Introduction: A More Clinical Approach

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hen Sterne has Tristram Shandy describe his father's project of compiling "an INSTITUTE for the government of my childhood and adolescence" (298), the eighteenth-century novelist seems to be using the word "adolescence" much as it is used these days — to refer to the period between early childhood on the one hand, and adulthood on the other. Yet the term had none of its modern resonance. As one historical psychologist explains, the concept of a "complicated period of psychic maturation" simply did not exist in the eighteenth century: "there was nothing to see then on the border between youth and maturity" (van den Burg 72). Even in the nineteenth century, when the process of physiological change was gradually being charted, the process of emotional adjustment was expected to follow it quickly and smoothly. After puberty, claims one nineteenth-century medical encyclopedia,

The girl's manners and habits ... undergo a marked change.... she is no longer wayward, romping and careless, but becomes reserved and modest in her deportment. [qtd. in Gorham 86]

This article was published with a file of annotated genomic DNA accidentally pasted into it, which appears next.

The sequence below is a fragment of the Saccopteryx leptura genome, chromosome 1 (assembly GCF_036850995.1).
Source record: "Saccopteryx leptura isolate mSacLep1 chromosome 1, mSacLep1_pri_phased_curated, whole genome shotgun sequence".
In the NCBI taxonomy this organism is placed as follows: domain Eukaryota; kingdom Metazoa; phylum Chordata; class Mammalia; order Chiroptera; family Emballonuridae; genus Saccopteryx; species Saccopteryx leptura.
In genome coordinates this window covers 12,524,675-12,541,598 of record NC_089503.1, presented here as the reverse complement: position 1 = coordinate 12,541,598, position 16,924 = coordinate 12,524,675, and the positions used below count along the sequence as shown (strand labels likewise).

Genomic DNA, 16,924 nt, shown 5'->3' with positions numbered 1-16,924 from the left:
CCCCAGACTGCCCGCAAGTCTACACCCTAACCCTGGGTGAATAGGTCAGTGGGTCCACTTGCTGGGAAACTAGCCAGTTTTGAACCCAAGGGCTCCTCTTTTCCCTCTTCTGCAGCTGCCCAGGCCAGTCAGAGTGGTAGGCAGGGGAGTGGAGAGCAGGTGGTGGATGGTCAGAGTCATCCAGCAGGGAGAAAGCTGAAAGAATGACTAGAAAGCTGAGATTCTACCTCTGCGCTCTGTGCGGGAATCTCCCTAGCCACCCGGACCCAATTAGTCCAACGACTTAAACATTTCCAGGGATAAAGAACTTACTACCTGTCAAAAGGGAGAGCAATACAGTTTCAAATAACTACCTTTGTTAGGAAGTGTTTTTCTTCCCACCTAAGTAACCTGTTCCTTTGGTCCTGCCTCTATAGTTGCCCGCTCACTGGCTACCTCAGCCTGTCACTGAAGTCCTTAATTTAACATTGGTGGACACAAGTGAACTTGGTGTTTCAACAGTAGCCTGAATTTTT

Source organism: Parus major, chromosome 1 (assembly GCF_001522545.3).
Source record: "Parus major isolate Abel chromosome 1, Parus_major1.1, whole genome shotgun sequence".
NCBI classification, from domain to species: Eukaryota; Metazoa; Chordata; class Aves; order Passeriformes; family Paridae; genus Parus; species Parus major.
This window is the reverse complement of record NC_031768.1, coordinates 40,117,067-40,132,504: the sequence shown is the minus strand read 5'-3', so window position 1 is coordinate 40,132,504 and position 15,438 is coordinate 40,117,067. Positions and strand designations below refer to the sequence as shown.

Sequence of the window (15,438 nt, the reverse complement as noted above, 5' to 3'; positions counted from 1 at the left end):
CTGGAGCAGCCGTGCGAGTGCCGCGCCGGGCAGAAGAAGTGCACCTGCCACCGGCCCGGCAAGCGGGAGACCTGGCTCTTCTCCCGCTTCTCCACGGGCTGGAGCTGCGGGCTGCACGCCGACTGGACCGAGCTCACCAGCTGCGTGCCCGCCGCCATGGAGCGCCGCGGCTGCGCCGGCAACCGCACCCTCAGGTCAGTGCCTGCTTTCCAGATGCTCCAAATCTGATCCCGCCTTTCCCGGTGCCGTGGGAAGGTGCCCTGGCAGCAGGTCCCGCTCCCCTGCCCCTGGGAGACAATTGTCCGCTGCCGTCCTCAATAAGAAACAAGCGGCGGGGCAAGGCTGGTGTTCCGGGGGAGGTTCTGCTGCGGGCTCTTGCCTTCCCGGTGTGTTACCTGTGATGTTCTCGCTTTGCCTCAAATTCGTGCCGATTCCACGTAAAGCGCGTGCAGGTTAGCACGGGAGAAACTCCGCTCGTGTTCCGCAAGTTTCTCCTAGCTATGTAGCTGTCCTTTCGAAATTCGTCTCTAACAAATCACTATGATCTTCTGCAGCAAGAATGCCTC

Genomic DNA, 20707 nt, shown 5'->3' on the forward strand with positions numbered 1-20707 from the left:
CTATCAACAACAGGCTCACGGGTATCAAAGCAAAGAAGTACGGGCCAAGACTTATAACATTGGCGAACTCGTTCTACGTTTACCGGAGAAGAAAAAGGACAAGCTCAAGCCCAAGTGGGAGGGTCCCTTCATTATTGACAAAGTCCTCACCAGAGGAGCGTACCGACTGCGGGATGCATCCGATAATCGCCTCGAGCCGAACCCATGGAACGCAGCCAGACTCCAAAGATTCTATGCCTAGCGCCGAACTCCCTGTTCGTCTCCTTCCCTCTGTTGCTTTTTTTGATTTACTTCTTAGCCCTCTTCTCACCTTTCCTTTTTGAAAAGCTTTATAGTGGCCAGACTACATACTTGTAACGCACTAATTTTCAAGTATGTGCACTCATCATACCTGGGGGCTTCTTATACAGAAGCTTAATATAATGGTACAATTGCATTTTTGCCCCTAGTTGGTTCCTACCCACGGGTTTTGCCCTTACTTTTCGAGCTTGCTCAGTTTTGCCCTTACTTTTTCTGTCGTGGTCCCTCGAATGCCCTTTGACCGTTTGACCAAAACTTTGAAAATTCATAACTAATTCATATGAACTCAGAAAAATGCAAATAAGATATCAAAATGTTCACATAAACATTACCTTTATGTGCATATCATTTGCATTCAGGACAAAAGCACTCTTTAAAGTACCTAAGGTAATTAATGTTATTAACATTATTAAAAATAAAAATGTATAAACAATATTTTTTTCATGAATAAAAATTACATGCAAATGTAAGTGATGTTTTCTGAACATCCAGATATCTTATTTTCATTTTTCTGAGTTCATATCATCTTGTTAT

Such a change never seems to have occurred in the life of Emily Brontë, who is on record as having wanted to "go out to play" with her sister Anne when she was sixteen (qtd. in Fraser 94), and who by all accounts remained tomboyish, a denizen of the wild moors rather than of polite society. In the years between twelve and nineteen, exactly the period usually described as adolescence, she is said to have "become introverted, self-divided and ill-at-ease with most other people" (Chitham 65). As for her heroine Catherine Earnshaw, when she tries to accomplish the required transition from child to woman, the effect is utterly disasterous. Not surprisingly, then, early reviewers with little conception of even the natural stresses of adolescence found Brontë's novel "wild, confused, disjointed" (qtd. in Allott 220). Yet twentieth-century research into its structure has indicated that the narrative of Wuthering Heights is open to none of these criticisms. The adjectives should be applied instead to Catherine herself, and to Heathcliff — two figures drawn with painful inwardness as the products of a particularly stressful adolescence.